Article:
Anna Andreeva should have been a billionaire. After all, half of the Soviet Union wore her patterns. Paradoxically Andreeva — a leading Soviet textile artist whose works now live in the collection of the Museum of Modern Art — was virtually unknown to the masses in the Soviet Union. Socialists didn’t elevate individuals. They lived for the common good and there could be only one employer: the USSR. Anna Andreeva’s signature designs were geometric patterns, now known by many as “the ugly prints” of the 1960s. At the Moscow State Textile Institute, she was trained in the tradition of the Vkhutemas, a progressive art school founded in Moscow in 1920s that represented the Soviet equivalent of the Bauhaus (with a similarly short life span).
Anna Andreeva was already known at the institute for her outstanding talent, and after her training she was hired by Red Rose, a Soviet garment factory named after Rosa Luxemburg, the Polish Marxist philosopher. As lead artist, Anna Andreeva had to design fifteen to twenty fabric patterns on a monthly basis. These requests were exclusively state-commissioned and the designs came to define the aesthetics of the USSR. Textiles were a visible medium for Soviet design expression at the Olympic games, union gatherings, on historic anniversaries, and at film festivals. For decades Anna Andreeva dressed the Soviet streets. Garments with her pattern designs were the mandatory uniform, signaling a loyalty to a kind of state religion that everyone was required to adopt. Even Raisa Gorbacheva, the wife of the last Soviet leader, wore Andreeva’s artistic creations for diplomatic appearances and always preordered a selection of her designs for each season.
Each month, a group from the Moscow Union of Artists would gather to approve Andreeva’s designs. Leading up to that day, she often turned to close family members for their take on her work. “I was a small girl, but my family still asked me for advice,” her granddaughter Dr. Xenia Vytuleva-Herz reflects. “Communication and exchange of ideas were a common practice in the family . . . an intellectual tradition, but also necessitated by the extremely limited space.” Back then Andreeva lived in a small top-floor apartment in central Moscow with her scientist husband, her brother, her daughter Tatiana, Tatiana’s husband, and little Xenia. It was an unusual home: forbidden dissident books and progressive Western magazines were hidden in a secret library located in the bathroom, behind the toilet paper.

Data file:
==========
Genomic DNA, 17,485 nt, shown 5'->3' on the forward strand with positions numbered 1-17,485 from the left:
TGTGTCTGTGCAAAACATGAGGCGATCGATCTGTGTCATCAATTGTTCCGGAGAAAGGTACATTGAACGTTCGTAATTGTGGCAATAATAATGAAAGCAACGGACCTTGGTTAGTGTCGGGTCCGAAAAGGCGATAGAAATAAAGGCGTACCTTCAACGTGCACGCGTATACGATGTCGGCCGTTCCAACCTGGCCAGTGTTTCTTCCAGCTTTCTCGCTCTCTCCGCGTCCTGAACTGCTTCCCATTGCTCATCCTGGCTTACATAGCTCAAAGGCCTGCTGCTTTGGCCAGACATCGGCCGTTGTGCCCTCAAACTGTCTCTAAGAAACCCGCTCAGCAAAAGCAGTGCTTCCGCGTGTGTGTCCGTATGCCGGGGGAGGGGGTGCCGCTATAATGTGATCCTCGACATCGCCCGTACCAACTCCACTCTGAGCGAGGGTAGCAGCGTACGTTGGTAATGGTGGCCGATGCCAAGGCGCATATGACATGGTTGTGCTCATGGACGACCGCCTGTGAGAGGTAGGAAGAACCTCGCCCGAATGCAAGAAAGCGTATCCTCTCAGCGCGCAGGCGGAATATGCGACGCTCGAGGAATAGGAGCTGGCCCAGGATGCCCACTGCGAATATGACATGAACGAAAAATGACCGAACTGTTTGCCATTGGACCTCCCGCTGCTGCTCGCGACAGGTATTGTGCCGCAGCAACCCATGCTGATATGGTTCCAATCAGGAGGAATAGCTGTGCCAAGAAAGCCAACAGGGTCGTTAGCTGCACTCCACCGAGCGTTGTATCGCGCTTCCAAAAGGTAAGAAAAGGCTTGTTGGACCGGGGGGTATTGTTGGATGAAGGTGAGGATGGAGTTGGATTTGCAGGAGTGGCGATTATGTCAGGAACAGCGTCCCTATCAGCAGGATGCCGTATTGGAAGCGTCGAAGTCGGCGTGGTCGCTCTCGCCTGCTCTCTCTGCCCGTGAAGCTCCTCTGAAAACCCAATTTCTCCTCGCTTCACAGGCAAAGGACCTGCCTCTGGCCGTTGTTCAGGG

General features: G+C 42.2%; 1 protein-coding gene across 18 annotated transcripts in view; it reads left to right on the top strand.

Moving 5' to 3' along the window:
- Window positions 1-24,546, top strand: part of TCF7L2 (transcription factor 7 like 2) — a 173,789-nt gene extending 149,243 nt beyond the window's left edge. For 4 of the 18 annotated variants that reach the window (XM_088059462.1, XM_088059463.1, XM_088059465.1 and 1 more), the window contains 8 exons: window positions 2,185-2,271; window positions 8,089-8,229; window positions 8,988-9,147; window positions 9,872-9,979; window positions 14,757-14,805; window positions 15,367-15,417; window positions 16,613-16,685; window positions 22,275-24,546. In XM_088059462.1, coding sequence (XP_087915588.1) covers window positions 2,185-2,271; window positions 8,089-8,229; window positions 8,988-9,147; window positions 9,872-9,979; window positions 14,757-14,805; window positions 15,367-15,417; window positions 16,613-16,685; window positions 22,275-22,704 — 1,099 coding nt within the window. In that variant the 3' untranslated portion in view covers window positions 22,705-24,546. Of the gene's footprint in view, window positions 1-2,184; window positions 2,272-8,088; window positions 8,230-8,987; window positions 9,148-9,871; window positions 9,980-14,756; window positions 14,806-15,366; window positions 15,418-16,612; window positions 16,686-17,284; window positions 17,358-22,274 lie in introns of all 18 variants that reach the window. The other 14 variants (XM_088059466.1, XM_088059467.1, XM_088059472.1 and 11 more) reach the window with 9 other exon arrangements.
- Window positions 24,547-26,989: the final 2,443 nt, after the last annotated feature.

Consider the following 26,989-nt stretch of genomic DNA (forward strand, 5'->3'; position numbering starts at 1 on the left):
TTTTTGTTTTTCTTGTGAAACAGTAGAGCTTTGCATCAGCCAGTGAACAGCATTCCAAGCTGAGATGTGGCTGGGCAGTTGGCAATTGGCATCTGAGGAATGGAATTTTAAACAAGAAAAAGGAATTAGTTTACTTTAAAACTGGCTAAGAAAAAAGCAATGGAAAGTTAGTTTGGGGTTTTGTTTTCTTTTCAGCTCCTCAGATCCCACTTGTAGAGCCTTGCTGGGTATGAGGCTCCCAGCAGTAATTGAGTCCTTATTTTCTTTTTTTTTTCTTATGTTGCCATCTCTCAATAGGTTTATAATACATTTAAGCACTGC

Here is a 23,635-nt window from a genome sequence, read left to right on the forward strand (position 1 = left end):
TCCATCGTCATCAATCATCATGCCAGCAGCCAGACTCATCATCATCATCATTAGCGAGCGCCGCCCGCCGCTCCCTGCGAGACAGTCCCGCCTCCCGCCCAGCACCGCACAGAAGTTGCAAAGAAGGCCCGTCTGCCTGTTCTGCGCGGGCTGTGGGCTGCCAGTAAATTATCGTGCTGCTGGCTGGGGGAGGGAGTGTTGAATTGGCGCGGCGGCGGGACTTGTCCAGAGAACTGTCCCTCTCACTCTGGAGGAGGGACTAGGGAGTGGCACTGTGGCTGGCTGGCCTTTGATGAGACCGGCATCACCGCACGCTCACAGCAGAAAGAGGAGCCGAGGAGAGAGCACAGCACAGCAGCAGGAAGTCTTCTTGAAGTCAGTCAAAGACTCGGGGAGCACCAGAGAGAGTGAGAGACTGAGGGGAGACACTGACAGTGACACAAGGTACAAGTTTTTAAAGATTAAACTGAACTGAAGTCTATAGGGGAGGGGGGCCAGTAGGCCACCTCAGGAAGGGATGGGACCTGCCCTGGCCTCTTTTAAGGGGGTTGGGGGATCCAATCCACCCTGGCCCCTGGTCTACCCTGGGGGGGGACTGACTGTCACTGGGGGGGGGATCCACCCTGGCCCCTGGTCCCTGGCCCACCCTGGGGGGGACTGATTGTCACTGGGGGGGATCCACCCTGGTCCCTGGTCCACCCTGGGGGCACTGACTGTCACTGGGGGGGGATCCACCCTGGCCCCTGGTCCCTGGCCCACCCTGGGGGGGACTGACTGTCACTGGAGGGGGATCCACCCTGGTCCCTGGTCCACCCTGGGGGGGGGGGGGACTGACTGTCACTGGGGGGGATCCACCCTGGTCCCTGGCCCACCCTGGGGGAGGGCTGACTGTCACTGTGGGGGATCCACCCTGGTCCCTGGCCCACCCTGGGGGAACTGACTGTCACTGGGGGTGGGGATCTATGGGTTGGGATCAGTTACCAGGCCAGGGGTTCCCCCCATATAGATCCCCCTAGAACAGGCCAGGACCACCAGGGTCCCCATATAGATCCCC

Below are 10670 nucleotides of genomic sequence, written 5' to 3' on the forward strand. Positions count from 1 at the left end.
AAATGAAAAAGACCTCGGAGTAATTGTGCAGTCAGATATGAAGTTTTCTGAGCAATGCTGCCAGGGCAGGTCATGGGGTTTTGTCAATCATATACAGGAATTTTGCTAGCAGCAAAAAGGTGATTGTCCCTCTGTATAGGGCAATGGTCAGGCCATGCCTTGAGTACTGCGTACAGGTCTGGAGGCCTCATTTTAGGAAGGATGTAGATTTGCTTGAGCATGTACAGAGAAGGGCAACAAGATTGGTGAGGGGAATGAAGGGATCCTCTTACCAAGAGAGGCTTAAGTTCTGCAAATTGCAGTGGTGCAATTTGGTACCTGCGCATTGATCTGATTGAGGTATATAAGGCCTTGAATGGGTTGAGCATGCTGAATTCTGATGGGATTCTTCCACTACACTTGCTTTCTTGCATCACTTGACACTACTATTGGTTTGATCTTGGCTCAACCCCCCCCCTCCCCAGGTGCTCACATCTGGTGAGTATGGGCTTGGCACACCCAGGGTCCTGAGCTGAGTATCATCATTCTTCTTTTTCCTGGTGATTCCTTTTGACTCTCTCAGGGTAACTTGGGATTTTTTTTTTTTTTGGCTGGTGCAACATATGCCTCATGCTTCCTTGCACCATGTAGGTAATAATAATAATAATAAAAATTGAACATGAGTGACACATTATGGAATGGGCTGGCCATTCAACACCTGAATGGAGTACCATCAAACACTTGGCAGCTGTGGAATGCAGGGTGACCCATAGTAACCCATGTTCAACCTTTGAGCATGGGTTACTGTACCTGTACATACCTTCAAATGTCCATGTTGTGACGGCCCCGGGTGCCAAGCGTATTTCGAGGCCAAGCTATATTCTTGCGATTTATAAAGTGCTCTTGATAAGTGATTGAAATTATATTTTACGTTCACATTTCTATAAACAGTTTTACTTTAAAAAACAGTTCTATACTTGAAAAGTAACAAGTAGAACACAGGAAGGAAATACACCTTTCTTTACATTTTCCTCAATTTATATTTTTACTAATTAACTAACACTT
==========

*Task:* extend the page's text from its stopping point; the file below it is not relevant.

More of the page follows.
What did the approval process for the textile union in the USSR look like? According to Xenia, who is now an architectural historian, “It was a totally practical system. Every design had an identification number with color and fabric specifications. If it was accepted by the union of artists and later by the Communist party bureaucrats, the work got a special stamp or signature from the head of the committee. Each design either had an approval or a disapproval note written on the back side. Sometimes the higher artistic committee would approve the design, but the color palette had to be changed.”
In the 1970s Andreeva began using complex scientific references from fields like cybernetics, intellectualizing her patterns. “Once she made a few black-and-white designs, like algorithms, that were rejected by the committee with the note that Soviet women should wear exclusively happy, colorful things,” Xenia remembers. “In order to defend her innovative approach, she rationalized that Soviet women would look slimmer and more elegant in the complex optical patterns. The design was approved.” Much attention was paid to the subtext of the motifs used in the fabrics as these designs had to represent the broader ideology of the country. The themes had to be progressive: cosmonauts, cinematography, technology, urban life. A lot of topics were censored. “No matter what the amount of work, or the quality of the designs, the artist would get a fixed monthly salary.”
In order to defend her progressive vision for design and production, Anna Andreeva sometimes had to invent narratives. According to Xenia: “Sometimes she would make up stories and tell the union artists that her designs were a homage to Lenin—like the series Electrification, which is now at MoMA. They believed what she said. She tricked them. She had the mind of a genius.”
I asked Xenia, “What would your grandmother have been if she hadn’t worked at the Red Rose factory?”
To which Xenia replied, quoting her grandmother, “If I hadn’t been an artist, I would have been a cosmonaut.”
Matylda Krzykowski is a curator and designer of both digital and physical space. She recently co-curated Total Space, an exhibition at Museum für Gestaltung Zürich, open through June 2021.
Images: Courtesy of Tatiana Andreeva.